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I would like to run my own DNS server in my laptop for learning purpose. I recently used Google Public DNS and liked it. I wanted to build some thing similar and small for my web browsing.

What I vaguely dream of is to use my own DNS server as Primary DNS server and Google public DNS as secondary DNS server. I would like to build my own DNS server gradually by editing the configuration files (If it can be automated it will be great, but have no clues there).

Sometimes it sounds like a stupid idea to me, but I am fine with editing config file for each site I want to add to my DNS server. Any pointers/suggestion is welcome.

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closed as off topic by Iain Feb 8 '12 at 21:25

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4 Answers 4

There are two things called a "DNS server" which you should separate in your mind:

  1. There is the DNS server for a domain (or "zone") which serves all of the Internet with information about names in that domain (excluding any subdomains, which is why it's called a "zone").

  2. A DNS resolver, which is what OpenDNS and the newly started Google "DNS server" is. This is the server which "resolves" any and all domain names into IP addresses, for you. This is typically supplied for you by your ISP, and automatically provided via DHCP along with your IP address.

Now, both of these things are done by most DNS server software, including BIND, but you need to think separately about these concepts.

If BIND is to work as a DNS resolver, it needs to have "recursion yes;" set. Otherwise, it is recommended, but not strictly necessary to have it turned off.

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You kind of have your own DNS server anyway - your DNS client acts as a caching server and your HOSTS file acts as a name server...

In any case if you are running a Mac or Linux - then download and install BIND - play with that. You change the config, download the source and tinker to your hearts content.

If you are running Windows then Simple DNS Plus might work for you.

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There are various articles like this one out on the internet on how to setup bind in caching mode, basically its easy because it does that by default:

http://www.langfeldt.net/DNS-HOWTO/BIND-8/DNS-HOWTO-3.html

If you set up bind and point it at some forwarders it will by default cache requests. To test its working, dig the same address twice (something that you haven't already visited recently) and the first request will show flags "aa" (authorative answer). The second wont, indicating it came from cache. The article above shows this in more detail.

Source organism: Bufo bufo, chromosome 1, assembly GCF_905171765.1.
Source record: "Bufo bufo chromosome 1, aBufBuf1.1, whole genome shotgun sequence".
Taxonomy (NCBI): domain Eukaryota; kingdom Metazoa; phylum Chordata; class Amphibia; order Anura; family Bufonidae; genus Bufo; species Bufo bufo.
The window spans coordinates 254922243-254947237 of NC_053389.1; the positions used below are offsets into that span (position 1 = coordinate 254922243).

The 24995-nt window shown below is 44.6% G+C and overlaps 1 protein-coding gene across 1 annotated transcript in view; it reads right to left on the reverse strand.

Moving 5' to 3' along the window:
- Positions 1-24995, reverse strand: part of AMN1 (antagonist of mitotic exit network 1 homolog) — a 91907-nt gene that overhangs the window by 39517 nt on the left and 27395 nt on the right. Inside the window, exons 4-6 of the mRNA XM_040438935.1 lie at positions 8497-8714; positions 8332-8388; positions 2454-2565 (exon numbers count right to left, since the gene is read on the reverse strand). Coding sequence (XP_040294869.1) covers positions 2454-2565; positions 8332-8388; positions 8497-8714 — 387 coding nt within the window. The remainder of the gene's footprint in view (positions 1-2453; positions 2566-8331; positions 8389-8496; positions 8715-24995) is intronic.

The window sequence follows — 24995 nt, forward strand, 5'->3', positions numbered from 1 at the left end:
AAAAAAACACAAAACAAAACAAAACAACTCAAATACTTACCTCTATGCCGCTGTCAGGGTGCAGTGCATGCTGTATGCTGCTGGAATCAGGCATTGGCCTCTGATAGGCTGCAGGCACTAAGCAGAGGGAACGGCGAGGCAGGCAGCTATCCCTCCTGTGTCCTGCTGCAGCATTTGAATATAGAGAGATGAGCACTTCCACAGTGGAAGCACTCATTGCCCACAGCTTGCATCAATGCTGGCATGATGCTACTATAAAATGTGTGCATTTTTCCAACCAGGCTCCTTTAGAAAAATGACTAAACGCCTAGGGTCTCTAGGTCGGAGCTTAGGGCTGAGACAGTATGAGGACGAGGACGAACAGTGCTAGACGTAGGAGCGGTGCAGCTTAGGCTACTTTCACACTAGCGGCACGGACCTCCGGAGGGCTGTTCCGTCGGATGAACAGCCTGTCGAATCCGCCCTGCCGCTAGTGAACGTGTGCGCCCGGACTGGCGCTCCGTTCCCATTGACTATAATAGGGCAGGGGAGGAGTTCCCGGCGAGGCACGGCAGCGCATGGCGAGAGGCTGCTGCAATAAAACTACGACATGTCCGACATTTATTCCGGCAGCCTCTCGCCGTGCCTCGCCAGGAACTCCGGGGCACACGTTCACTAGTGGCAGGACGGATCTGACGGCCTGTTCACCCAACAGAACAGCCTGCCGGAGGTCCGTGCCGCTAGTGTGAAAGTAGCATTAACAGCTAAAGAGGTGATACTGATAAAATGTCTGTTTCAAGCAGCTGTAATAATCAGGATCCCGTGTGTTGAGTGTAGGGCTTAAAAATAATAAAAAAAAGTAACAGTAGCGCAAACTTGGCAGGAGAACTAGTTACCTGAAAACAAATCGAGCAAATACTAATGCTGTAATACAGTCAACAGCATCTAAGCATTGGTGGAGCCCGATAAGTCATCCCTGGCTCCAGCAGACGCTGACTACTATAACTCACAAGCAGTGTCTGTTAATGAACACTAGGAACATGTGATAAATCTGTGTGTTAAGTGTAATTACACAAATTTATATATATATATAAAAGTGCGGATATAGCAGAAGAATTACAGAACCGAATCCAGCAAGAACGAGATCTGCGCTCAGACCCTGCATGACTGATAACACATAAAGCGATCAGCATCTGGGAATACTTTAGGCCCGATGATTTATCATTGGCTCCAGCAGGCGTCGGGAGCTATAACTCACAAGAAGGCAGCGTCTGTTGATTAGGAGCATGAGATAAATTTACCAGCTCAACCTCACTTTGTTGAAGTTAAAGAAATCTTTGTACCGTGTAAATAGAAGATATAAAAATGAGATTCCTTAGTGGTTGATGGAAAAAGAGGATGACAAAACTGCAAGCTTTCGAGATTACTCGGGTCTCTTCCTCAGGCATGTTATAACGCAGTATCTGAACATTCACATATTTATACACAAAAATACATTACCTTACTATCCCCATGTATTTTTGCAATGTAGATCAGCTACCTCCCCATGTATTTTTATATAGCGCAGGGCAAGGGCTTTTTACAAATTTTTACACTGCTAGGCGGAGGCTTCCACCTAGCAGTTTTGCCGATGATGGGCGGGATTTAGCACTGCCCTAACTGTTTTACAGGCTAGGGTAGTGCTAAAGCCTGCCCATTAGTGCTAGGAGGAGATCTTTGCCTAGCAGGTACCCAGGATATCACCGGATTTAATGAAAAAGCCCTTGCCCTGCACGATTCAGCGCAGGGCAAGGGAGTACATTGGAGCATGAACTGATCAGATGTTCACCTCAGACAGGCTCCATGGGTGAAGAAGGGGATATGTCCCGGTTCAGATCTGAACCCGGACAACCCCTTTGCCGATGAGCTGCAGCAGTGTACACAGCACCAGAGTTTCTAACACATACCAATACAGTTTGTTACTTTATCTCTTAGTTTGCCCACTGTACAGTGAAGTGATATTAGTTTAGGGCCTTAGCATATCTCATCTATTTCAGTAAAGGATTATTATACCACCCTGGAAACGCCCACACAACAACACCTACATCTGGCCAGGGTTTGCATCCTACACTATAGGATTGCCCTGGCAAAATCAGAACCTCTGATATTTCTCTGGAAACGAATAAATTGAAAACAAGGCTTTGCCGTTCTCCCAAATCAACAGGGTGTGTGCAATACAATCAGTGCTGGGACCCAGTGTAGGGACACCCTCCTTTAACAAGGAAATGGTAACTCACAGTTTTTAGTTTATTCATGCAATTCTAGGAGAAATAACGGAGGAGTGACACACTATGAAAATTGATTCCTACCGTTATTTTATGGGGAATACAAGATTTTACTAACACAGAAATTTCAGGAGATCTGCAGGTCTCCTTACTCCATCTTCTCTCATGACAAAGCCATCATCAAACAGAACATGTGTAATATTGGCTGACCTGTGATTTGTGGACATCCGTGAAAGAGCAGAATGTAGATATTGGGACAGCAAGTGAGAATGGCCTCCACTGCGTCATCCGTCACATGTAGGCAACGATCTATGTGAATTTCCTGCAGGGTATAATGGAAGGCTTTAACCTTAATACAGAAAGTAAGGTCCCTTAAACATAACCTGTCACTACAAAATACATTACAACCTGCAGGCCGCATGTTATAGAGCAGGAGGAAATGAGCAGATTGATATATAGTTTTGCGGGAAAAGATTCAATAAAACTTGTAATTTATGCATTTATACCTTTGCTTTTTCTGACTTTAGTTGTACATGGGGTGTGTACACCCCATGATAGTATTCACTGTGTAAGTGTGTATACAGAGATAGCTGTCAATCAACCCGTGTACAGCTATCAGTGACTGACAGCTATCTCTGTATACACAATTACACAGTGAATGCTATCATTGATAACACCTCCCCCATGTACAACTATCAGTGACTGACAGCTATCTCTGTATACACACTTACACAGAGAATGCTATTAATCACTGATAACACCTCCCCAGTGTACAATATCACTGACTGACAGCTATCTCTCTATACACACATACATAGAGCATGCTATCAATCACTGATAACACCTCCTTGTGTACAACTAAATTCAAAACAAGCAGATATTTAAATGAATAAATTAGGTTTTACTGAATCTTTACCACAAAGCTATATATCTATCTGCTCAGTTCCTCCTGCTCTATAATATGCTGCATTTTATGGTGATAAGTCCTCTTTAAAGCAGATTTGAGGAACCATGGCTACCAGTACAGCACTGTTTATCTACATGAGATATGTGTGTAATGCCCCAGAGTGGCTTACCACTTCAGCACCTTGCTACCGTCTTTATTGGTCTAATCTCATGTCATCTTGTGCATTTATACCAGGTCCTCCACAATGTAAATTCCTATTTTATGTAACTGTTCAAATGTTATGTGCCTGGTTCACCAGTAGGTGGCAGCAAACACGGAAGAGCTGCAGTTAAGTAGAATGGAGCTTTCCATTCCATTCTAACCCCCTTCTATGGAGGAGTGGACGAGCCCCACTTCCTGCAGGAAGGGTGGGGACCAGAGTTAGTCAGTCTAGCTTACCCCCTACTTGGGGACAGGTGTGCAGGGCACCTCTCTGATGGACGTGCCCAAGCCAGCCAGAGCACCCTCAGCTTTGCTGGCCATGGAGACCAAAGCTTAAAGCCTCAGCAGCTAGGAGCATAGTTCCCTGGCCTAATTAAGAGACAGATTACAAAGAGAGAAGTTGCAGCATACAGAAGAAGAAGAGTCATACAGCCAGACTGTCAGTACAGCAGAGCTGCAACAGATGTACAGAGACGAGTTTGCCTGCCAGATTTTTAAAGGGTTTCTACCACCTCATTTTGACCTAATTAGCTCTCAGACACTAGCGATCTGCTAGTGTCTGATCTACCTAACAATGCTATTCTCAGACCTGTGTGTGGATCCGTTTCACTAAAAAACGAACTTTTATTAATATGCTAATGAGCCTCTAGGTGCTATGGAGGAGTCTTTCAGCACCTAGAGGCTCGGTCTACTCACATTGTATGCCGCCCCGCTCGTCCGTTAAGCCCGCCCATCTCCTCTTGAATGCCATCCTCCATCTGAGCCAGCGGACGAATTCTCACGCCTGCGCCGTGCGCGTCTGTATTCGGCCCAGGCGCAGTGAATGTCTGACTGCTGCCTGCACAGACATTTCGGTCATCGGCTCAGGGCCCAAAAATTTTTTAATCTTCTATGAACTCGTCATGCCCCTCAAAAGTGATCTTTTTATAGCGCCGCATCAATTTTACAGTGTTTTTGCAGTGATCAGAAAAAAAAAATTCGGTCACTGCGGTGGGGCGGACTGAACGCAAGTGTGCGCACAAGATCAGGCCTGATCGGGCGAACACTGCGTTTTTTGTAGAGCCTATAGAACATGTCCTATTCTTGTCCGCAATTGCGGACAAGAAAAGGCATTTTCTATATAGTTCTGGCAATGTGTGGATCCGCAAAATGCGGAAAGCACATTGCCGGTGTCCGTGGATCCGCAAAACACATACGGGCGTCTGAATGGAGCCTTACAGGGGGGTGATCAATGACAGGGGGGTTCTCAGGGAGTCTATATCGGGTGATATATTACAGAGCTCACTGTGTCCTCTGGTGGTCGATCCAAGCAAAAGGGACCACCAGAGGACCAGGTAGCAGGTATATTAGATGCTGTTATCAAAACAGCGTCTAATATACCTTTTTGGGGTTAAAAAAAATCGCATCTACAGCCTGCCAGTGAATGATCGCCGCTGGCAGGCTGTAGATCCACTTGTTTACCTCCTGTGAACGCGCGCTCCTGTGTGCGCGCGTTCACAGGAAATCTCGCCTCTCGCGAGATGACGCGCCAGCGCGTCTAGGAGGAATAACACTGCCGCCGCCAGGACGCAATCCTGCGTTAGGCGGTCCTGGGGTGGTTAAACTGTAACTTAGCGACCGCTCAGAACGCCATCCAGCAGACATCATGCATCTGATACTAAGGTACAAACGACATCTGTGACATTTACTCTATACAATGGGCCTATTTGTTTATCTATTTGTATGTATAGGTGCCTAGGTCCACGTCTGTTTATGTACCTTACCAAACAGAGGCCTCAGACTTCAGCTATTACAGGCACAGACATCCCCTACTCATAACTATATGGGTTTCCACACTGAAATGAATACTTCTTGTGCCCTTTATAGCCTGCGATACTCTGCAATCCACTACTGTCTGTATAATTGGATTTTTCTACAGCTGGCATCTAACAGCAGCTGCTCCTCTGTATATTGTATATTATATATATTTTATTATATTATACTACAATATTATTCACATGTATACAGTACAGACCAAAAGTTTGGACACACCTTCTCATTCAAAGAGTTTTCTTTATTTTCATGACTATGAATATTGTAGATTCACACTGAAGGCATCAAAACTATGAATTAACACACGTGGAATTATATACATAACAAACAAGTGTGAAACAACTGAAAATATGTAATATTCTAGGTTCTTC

Note if you are running linux you get the same benefit installing and running "nscd" daemon. Most modern OS's will have this or some equivalent caching daemon installed for you by default.

Setting up DNS zones is not too hard and you should start editing the files by hand. Automation is totally unnecessary unless you are editing the files frequently.

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I run Linux and I have BIND installed already. Is there any way to automate the DNS server update.

  1. Type google.com in browser
  2. My DNS server does not have google.com
  3. It goes to secondary DNS server (Google Public DNS server)
  4. Resolves google.com
  5. Automatically update my DNS server with google.com details.

This way my DNS server will be populated with all the sites I visit first time.. second time the resolution will be faster because its already cached.

Its like automated offline DNS cache.

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Is there some reason you didn't add this to your original question? –  Zoredache Mar 30 '10 at 5:50
    
No specific reason as such. –  user39184 Mar 30 '10 at 6:16
    
This is a rather pointless request: a) your local DNS cache does this for you already b) your DNS server would then have to observe TTL times, which is also already handled by your local DNS cache. c) most DNS servers handle zone replication, but only to defined slaves. There are plenty more reasons... –  wolfgangsz Mar 30 '10 at 9:18

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